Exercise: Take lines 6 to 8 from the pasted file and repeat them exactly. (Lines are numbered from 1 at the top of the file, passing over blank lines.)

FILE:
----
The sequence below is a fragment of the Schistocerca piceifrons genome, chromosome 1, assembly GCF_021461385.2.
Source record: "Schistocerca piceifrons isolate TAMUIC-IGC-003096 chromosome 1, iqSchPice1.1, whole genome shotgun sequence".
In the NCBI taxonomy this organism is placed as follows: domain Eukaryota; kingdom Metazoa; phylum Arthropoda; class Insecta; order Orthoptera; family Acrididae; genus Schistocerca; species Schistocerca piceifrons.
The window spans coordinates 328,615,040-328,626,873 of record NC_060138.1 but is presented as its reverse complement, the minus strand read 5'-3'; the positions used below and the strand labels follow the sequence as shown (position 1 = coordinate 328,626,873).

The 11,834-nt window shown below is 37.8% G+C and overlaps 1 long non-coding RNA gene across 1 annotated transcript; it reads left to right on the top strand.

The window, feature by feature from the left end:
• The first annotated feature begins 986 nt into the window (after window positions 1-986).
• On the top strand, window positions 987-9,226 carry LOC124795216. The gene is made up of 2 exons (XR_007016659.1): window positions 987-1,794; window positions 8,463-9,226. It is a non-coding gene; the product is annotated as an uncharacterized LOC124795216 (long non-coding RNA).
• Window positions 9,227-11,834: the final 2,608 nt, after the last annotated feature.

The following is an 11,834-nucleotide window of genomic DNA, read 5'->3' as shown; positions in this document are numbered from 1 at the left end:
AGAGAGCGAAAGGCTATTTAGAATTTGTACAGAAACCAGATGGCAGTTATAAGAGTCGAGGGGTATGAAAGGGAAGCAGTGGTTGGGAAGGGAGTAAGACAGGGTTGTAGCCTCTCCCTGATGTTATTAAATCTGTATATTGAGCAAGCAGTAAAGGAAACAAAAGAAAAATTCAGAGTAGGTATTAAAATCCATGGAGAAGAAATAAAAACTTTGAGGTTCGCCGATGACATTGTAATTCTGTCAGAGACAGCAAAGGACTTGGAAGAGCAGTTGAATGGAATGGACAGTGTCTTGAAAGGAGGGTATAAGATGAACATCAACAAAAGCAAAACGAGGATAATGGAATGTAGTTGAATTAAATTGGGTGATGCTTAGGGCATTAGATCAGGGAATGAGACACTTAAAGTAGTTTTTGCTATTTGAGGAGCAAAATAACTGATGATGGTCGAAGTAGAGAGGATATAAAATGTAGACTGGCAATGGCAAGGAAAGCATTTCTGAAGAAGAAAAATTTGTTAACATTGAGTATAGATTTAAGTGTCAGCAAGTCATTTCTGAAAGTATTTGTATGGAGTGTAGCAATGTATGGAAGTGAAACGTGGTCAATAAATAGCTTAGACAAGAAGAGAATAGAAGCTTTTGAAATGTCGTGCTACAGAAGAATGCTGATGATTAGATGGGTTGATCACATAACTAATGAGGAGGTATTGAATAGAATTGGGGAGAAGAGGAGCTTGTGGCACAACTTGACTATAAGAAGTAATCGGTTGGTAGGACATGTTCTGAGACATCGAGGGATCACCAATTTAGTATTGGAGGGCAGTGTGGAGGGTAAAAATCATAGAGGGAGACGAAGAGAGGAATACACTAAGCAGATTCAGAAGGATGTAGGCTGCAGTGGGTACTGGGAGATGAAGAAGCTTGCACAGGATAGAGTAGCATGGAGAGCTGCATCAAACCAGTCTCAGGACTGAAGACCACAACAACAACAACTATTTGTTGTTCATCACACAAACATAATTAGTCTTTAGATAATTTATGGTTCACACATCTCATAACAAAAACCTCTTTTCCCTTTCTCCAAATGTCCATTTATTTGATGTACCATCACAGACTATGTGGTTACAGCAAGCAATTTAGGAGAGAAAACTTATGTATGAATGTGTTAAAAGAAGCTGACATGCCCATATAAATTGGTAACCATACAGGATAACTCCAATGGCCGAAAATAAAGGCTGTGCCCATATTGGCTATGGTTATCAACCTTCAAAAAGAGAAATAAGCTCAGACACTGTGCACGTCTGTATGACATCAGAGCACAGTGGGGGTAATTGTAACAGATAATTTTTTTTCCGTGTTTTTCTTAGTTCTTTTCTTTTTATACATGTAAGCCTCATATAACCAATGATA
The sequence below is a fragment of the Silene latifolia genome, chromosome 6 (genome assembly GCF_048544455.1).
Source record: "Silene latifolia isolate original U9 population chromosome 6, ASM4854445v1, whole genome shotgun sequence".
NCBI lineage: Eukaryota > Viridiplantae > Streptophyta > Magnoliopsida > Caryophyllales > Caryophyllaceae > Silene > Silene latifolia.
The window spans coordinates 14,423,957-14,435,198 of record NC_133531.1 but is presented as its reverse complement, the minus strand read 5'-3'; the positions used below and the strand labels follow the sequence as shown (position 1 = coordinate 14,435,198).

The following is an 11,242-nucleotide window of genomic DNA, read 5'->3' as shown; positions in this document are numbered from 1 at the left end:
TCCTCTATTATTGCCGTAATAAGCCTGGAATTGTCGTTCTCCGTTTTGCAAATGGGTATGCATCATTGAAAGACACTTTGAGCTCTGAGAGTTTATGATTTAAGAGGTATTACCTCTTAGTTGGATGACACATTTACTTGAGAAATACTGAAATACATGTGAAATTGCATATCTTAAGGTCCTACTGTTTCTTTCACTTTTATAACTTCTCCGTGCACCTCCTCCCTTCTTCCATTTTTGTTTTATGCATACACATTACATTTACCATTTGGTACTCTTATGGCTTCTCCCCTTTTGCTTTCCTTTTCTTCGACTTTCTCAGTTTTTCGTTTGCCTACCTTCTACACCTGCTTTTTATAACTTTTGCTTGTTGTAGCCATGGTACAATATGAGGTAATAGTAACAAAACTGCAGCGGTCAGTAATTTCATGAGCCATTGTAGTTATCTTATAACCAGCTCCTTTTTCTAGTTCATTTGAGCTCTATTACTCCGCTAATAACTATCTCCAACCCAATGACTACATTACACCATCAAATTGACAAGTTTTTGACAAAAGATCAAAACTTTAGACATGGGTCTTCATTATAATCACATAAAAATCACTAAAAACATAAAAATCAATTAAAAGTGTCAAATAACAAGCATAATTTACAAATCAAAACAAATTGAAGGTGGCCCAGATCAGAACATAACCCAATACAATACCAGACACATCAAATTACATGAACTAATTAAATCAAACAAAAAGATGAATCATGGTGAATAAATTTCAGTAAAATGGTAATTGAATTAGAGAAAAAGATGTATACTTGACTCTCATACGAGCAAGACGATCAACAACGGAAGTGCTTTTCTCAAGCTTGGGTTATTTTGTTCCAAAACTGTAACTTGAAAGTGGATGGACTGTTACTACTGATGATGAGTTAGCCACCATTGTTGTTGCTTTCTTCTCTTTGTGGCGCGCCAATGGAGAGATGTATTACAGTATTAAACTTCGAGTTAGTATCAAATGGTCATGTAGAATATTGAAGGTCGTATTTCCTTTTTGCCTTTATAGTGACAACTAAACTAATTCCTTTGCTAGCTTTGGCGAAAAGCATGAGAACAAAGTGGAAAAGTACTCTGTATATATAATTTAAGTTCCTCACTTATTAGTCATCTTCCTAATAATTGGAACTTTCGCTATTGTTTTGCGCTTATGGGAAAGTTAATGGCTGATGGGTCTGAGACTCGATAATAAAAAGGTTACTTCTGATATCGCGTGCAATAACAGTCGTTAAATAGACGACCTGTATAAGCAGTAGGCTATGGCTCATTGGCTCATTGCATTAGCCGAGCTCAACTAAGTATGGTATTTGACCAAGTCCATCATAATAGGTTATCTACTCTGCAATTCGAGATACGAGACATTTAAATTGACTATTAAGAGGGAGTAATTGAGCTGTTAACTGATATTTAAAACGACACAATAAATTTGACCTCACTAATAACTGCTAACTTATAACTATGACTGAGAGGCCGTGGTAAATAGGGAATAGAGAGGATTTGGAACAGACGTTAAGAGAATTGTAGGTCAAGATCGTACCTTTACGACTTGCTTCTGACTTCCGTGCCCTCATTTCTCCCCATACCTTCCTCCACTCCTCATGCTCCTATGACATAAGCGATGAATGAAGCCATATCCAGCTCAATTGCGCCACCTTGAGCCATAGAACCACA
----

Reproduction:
The window, feature by feature from the left end:
• The first annotated feature begins 986 nt into the window (after window positions 1-986).
• On the top strand, window positions 987-9,226 carry LOC124795216. The gene is made up of 2 exons (XR_007016659.1): window positions 987-1,794; window positions 8,463-9,226. It is a non-coding gene; the product is annotated as an uncharacterized LOC124795216 (long non-coding RNA).